Olive oil production
The words “olive oil” mean the product obtained from olea europea. It is composed of about 98 % of glycerides with the remaining 2% being various components naturally present in olives, some of which play a fundamental role in the olfactory and taste characteristics and which are also important for the stability and quality of the product.
|Olive-pomace oil production|
Olive oils and husk oils are classified on the basis of denominations and definitions from Regulation No 136/66/EEC of the Council of 22 September 1966 on the establishment of a common organisation of the market in oils and fats as it has been modified.
Extra virgin oils, virgin oils and ordinary virgin oils are edible; yet only extra virgin oils and virgin oils can be commercialised as they are for direct consumption. Ordinary virgin oils are commonly used mixed with refined olive oils and refined husk oils while acids oils (i.e. with acidity higher than 3.3 degrees) must be refined.
The quality of the olive oil depends on the ripeness of the olives, the type of harvesting (picking, shaking), the type of intermediate storage, and the type of processing carried out. Olives contain 38–58% oil and up to 60% water. Ripe olives should be processed as quickly as possible since lipases in the pulp cause rapid hydrolysis of the oil, impairing its quality for edible purposes. Top-grade oils are made from fresh, handpicked olives by comminution, pasting, and cold pressing.
Traditionally, olives were ground into a paste with stone mills; but today modern milling equipment is used. Milling is followed by mashing, possibly with the addition of salt. The pulp is then pressed and the press oil clarified by settling or centrifuging. Traditional open-cage presses are now being replaced by continuous screw expellers. The mashed pulp can also be separated in a horizontal decanter, the crude oil being recentrifuged after the addition of washwater.
An alternative is the use of machines to remove the kernels from the pulp, the residue then being separated in self-discharging centrifuges.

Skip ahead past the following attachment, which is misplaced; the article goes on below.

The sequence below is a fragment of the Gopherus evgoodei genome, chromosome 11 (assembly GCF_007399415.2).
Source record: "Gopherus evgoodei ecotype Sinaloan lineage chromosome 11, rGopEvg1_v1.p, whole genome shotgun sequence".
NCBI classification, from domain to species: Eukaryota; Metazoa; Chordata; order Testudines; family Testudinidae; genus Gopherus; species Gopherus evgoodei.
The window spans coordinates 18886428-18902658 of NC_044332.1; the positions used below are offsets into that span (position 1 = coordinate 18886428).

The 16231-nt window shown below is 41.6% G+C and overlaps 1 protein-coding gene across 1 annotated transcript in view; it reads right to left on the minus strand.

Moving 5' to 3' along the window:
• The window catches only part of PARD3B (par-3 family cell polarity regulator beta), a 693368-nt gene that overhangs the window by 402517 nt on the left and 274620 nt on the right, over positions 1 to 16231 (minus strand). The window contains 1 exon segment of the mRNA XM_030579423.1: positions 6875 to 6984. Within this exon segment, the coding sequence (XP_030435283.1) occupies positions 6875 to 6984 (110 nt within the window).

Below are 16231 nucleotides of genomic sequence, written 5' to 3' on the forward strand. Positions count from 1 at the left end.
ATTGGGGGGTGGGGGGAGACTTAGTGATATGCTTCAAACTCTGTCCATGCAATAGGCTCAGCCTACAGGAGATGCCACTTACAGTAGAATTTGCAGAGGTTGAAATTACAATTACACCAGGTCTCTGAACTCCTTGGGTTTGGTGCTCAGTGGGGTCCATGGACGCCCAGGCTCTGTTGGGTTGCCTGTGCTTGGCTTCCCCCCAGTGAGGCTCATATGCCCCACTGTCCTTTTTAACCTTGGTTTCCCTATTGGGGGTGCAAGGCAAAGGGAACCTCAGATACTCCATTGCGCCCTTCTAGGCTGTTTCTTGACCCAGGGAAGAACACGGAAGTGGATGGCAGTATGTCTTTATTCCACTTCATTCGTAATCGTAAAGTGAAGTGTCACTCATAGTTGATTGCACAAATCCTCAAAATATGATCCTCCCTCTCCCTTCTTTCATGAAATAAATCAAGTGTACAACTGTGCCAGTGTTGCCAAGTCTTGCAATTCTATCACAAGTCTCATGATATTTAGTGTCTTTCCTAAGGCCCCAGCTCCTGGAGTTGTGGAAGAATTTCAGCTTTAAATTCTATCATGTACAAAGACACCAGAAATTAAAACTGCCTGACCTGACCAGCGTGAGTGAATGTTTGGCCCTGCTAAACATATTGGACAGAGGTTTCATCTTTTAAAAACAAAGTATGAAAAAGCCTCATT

Cold pressing, which yields vierge grades (also referred to as virgin, Provence, or Nizza oil), is generally followed by a warm pressing at ca. 40°C, which gives an oil with a less delicate flavour. The yields depend on the equipment used. The press cake (pomace) contains 8–15% of a relatively dark oil, called Sanza or Orujo, which can be extracted with hexane and is used for technical purposes. After refining it is also fit for edible consumption.
Olive kernel oil is obtained by pressing and solvent extraction of cleaned kernels. It is similar to olive oil but lacks its typical flavour.
Cold-pressed olive oil is a valuable edible oil. Trade specifications are based primarily on the content of free fatty acids and flavour assessment. In some countries, warm-pressed olive oil with a high acidity is refined by neutralisation, bleaching, and deodorisation, and flavoured by blending with cold-pressed oil.
Pomace oil plants process the olive-pomace remaining after the extraction of oil from the olives. Oil is extracted with solvents resulting in crude pomace-oil and exhausted husks. Oil is sent to refineries and later used in the food industry, while exhausted pomace is mainly used as fuel.
Refined olive-pomace oils are mixed with virgin oils different from the lampante oils.